3. Great idea: "schools partner with the community to address non-school factors"
...The Early Years Institute is developing a suburban model of school readiness where the schools partner with the community to address non-school factors affecting school readiness from the time they are born. We use as our measure of accountability a tool called the Early Development Instrument (EDI) which was developed in Canada where it is now mandated nationwide. EYI enabled Westbury to be one of 14 sites in the country to test out this new assessment tool for UCLA and United Way Worldwide. Kindergarten teachers complete the EDI for each child, which covers all aspects of school readiness: health, social and emotional development, cognition and literacy, approaches to learning, and communications and general knowledge. The uniqueness of the EDI is that the data are reported back by neighborhood, rather than by child or classroom. This enables us to target, with laser-like precision, which vulnerabilities are occurring in what part of town. More importantly, it galvanizes the residents of that neighborhood to take action and help address the needs.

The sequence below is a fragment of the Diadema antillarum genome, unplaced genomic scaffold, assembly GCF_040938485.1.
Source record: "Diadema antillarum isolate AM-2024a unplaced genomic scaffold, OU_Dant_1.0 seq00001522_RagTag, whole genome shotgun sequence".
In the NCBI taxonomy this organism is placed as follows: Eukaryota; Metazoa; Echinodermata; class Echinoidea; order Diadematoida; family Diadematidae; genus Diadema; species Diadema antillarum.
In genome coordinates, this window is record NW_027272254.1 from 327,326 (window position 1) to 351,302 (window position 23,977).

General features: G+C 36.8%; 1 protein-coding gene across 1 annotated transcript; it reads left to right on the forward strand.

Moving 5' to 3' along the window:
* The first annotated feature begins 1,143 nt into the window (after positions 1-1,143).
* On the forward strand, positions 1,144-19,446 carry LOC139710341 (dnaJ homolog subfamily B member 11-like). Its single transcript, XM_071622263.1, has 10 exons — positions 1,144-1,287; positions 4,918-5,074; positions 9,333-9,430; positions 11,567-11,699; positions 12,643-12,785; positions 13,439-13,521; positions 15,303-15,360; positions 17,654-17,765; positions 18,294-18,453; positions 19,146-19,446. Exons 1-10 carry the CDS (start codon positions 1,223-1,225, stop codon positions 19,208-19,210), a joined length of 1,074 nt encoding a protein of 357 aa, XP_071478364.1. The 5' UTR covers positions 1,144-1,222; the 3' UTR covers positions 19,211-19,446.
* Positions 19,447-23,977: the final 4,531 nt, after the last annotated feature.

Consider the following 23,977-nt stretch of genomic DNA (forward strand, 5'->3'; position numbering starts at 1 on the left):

Educational reform must embrace the notion that when children come to school prepared, everyone in the classroom benefits and that ultimately leads to a higher quality of life for all of us. And when our children have high quality early education, research shows they have higher reading and math scores, better school attendance rates, and higher graduation rates. If we think of school readiness starting at birth, then educational reform must incorporate early childhood and it must be open to the contributions of organizations outside the school.